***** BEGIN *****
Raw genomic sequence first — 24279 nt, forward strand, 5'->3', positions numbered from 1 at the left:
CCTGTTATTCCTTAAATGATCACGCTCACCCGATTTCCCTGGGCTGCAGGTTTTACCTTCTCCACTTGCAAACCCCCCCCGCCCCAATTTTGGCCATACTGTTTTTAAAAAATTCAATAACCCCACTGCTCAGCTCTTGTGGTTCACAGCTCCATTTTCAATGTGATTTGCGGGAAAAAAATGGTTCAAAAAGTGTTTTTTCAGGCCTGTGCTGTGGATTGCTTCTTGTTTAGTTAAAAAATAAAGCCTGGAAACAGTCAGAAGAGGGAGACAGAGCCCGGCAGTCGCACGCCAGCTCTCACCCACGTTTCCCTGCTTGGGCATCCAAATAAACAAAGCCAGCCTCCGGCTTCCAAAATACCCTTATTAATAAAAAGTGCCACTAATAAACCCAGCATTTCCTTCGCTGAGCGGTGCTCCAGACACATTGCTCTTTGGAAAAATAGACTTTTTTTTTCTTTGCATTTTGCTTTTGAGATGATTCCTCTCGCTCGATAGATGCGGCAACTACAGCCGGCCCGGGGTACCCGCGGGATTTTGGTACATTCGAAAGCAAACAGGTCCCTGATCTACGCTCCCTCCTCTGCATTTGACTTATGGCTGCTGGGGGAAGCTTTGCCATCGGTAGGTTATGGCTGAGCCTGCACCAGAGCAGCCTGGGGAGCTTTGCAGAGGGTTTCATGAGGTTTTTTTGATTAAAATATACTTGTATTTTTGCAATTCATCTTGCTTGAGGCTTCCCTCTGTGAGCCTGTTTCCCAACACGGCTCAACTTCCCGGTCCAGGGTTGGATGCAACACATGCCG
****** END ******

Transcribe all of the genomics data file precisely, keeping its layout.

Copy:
Raw genomic sequence first — 24279 nt, forward strand, 5'->3', positions numbered from 1 at the left:
CCTGTTATTCCTTAAATGATCACGCTCACCCGATTTCCCTGGGCTGCAGGTTTTACCTTCTCCACTTGCAAACCCCCCCCGCCCCAATTTTGGCCATACTGTTTTTAAAAAATTCAATAACCCCACTGCTCAGCTCTTGTGGTTCACAGCTCCATTTTCAATGTGATTTGCGGGAAAAAAATGGTTCAAAAAGTGTTTTTTCAGGCCTGTGCTGTGGATTGCTTCTTGTTTAGTTAAAAAATAAAGCCTGGAAACAGTCAGAAGAGGGAGACAGAGCCCGGCAGTCGCACGCCAGCTCTCACCCACGTTTCCCTGCTTGGGCATCCAAATAAACAAAGCCAGCCTCCGGCTTCCAAAATACCCTTATTAATAAAAAGTGCCACTAATAAACCCAGCATTTCCTTCGCTGAGCGGTGCTCCAGACACATTGCTCTTTGGAAAAATAGACTTTTTTTTTCTTTGCATTTTGCTTTTGAGATGATTCCTCTCGCTCGATAGATGCGGCAACTACAGCCGGCCCGGGGTACCCGCGGGATTTTGGTACATTCGAAAGCAAACAGGTCCCTGATCTACGCTCCCTCCTCTGCATTTGACTTATGGCTGCTGGGGGAAGCTTTGCCATCGGTAGGTTATGGCTGAGCCTGCACCAGAGCAGCCTGGGGAGCTTTGCAGAGGGTTTCATGAGGTTTTTTTGATTAAAATATACTTGTATTTTTGCAATTCATCTTGCTTGAGGCTTCCCTCTGTGAGCCTGTTTCCCAACACGGCTCAACTTCCCGGTCCAGGGTTGGATGCAACACATGCCG